| > Subjects and Methods|| |
The individuals included 24 patients with advanced lung malignancies treated in our hospital between June 2013 and November 2017 who provided written informed consent. The cases included 19 with primary lung cancer and five with lung metastases. There were 19 men and 5 women with an age range of 46–79 years and average age of 67.6 ± 12.0 years. The tumor size ranged from 20 to 81 mm with an average of 38.9 ± 14.0 mm. Among primary lung cancer cases, 13 were squamous cell carcinoma (SCC), two were adenocarcinoma, two were adenosquamous carcinoma, one was small cell lung cancer, and one was atypical carcinoid; 12 cases were central type and seven were peripheral type. All cases were Stage IIIA and above. The lung metastases included three cases of hepatocellular carcinoma (HCC) and two cases of colon cancer, all of which were Stage IV [Table 1] and [Table 2].
Iodine-125 seed implantation was guided by a Siemens Miyabi Angio-computed tomography (CT) scanner (64-slice) and a Siemens Symbia T16 Single photon emission CT/CT with an interval of 5 mm. Chest CT was performed for all patients to evaluate the tumor characteristics 2 weeks before the procedure. A treatment planning system (TPS; KL-SIRPS-3D of Beijing Tianhang Kelin Technology Development Co., Ltd.) was used to calculate the number and distribution of seeds based on the preoperative CT images. The TPS ensured a prescription dose of 145 Gy to the target volume. The implantation needle (18 G), turnable implantation gun, and iodine-125 seeds were all provided by Beijing ZHIBO Hi-Tech Biotechnology Co., Ltd. The diameter of each seed was 0.8 mm, and the length was 4.5 mm. The halflife of each seed was 59.6 days, and the tissuepenetration distance was 1.7 cm. The activity of each iodine-125 seed was 0.5–0.8 mCi.
Before the procedure, all patients were scanned by 5-mm thin slice chest CT to measure the tumor volume. The CT scan images were transferred to TPS. The matched peripheral dose was calculated based on the target volume and iodine-125 seed activity, the position of the implantation needle, and the number of seeds. The implantation procedure was performed under local anesthesia (2% lidocaine) in the CT room. The implantation needle was inserted into the tumor tissue under CT guidance while avoiding puncturing the nearby vessels and other organs. The seeds were then implanted using a turntable implantation gun, with a center-to-center space between seeds of 0.5–1.0 cm. After the procedure, the entire lung was scanned routinely to observe seed distribution and to assess complications such as pneumothorax and bleeding. The patients were kept in the interventional ward for 1–2 days after the procedure.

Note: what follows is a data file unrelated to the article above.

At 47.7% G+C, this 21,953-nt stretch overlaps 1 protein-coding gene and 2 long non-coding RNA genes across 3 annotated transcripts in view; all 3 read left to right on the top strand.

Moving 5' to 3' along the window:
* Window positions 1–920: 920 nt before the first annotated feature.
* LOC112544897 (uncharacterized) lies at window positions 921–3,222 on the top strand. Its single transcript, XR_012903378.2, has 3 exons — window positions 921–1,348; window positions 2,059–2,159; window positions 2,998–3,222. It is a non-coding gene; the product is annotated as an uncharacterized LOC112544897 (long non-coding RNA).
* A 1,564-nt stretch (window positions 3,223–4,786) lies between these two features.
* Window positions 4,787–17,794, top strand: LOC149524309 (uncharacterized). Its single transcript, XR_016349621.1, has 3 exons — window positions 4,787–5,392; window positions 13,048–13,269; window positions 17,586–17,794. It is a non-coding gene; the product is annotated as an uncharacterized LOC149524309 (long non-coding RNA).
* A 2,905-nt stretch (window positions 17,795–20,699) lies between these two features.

Follow-up and efficacy evaluation
Each patient underwent follow-up examinations at 3, 6, and 12 months after the procedure. Chest CT was performed at each follow-up. The physical status of the patients and the tumor diameters were recorded during the follow-up period. Solid tumor efficacy evaluation criteria (RECIST 1.1) were used to assess the therapeutic efficacy.
Complete response (CR) was defined as the complete disappearance of a lesion for >4 weeks. Partial response (PR) was defined as a decrease in lesion by ≥30% that then remained unchanged for 4 weeks. Stable disease (SD) was defined as a decrease in tumor size by <30% or increase by <20%. Progressive disease (PD) defined as an increase in lesion size by ≥20%. The local tumor objective response rate (ORR) was defined as the sum of CR and PR, and the disease control rate (DCR) was defined as the absence of tumor progression (CR and PR and SD).
| > Results|| |
All patients tolerated the brachytherapy well with no operation-related deaths. Three months after the procedure, three cases (12.5%) achieved a CR, nine cases (37.5%) achieved a PR, 12 cases (50.0%) had SD, and there was no PD, resulting in an ORR of 50.0% and DCR of 100%. The 6- and 12-month ORRs were 50.0% and 91.7%, respectively, while the DCRs were 33.3% and 75.0%, respectively [Table 3].